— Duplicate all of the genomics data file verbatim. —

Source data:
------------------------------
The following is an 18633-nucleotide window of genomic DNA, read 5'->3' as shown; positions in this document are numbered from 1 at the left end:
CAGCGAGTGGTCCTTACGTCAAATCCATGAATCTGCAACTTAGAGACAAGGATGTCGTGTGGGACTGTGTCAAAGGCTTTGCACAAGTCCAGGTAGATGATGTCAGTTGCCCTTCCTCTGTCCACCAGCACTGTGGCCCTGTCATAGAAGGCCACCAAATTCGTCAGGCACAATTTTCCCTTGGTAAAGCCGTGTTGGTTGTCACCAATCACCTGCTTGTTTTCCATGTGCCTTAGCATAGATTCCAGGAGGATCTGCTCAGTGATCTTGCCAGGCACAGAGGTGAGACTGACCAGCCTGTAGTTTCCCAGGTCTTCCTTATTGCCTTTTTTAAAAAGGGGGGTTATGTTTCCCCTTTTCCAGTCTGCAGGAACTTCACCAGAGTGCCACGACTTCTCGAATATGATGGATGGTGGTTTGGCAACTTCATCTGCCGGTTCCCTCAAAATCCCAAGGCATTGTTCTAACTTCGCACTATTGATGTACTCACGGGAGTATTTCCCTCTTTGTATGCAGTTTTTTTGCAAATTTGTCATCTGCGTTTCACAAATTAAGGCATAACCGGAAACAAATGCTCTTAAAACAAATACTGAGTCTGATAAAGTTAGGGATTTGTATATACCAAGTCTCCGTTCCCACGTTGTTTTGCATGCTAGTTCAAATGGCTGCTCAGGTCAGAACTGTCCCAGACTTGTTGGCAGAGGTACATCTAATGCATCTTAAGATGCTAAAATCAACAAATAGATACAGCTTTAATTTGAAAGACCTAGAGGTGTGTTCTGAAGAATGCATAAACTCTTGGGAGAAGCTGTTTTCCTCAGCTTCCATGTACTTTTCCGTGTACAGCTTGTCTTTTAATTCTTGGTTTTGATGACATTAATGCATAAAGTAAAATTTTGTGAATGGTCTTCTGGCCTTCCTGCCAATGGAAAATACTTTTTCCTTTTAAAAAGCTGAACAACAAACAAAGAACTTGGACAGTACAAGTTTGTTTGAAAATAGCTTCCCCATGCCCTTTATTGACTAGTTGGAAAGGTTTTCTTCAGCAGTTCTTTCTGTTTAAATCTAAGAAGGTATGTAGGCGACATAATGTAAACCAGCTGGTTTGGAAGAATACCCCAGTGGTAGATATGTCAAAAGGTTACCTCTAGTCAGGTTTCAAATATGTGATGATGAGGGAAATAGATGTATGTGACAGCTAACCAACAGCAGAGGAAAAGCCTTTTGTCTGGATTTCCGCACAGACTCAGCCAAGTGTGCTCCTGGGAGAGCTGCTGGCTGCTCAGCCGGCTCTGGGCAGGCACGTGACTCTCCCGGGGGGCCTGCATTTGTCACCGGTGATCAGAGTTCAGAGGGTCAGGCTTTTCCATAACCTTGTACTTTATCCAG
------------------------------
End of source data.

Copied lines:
The following is an 18633-nucleotide window of genomic DNA, read 5'->3' as shown; positions in this document are numbered from 1 at the left end:
CAGCGAGTGGTCCTTACGTCAAATCCATGAATCTGCAACTTAGAGACAAGGATGTCGTGTGGGACTGTGTCAAAGGCTTTGCACAAGTCCAGGTAGATGATGTCAGTTGCCCTTCCTCTGTCCACCAGCACTGTGGCCCTGTCATAGAAGGCCACCAAATTCGTCAGGCACAATTTTCCCTTGGTAAAGCCGTGTTGGTTGTCACCAATCACCTGCTTGTTTTCCATGTGCCTTAGCATAGATTCCAGGAGGATCTGCTCAGTGATCTTGCCAGGCACAGAGGTGAGACTGACCAGCCTGTAGTTTCCCAGGTCTTCCTTATTGCCTTTTTTAAAAAGGGGGGTTATGTTTCCCCTTTTCCAGTCTGCAGGAACTTCACCAGAGTGCCACGACTTCTCGAATATGATGGATGGTGGTTTGGCAACTTCATCTGCCGGTTCCCTCAAAATCCCAAGGCATTGTTCTAACTTCGCACTATTGATGTACTCACGGGAGTATTTCCCTCTTTGTATGCAGTTTTTTTGCAAATTTGTCATCTGCGTTTCACAAATTAAGGCATAACCGGAAACAAATGCTCTTAAAACAAATACTGAGTCTGATAAAGTTAGGGATTTGTATATACCAAGTCTCCGTTCCCACGTTGTTTTGCATGCTAGTTCAAATGGCTGCTCAGGTCAGAACTGTCCCAGACTTGTTGGCAGAGGTACATCTAATGCATCTTAAGATGCTAAAATCAACAAATAGATACAGCTTTAATTTGAAAGACCTAGAGGTGTGTTCTGAAGAATGCATAAACTCTTGGGAGAAGCTGTTTTCCTCAGCTTCCATGTACTTTTCCGTGTACAGCTTGTCTTTTAATTCTTGGTTTTGATGACATTAATGCATAAAGTAAAATTTTGTGAATGGTCTTCTGGCCTTCCTGCCAATGGAAAATACTTTTTCCTTTTAAAAAGCTGAACAACAAACAAAGAACTTGGACAGTACAAGTTTGTTTGAAAATAGCTTCCCCATGCCCTTTATTGACTAGTTGGAAAGGTTTTCTTCAGCAGTTCTTTCTGTTTAAATCTAAGAAGGTATGTAGGCGACATAATGTAAACCAGCTGGTTTGGAAGAATACCCCAGTGGTAGATATGTCAAAAGGTTACCTCTAGTCAGGTTTCAAATATGTGATGATGAGGGAAATAGATGTATGTGACAGCTAACCAACAGCAGAGGAAAAGCCTTTTGTCTGGATTTCCGCACAGACTCAGCCAAGTGTGCTCCTGGGAGAGCTGCTGGCTGCTCAGCCGGCTCTGGGCAGGCACGTGACTCTCCCGGGGGGCCTGCATTTGTCACCGGTGATCAGAGTTCAGAGGGTCAGGCTTTTCCATAACCTTGTACTTTATCCAG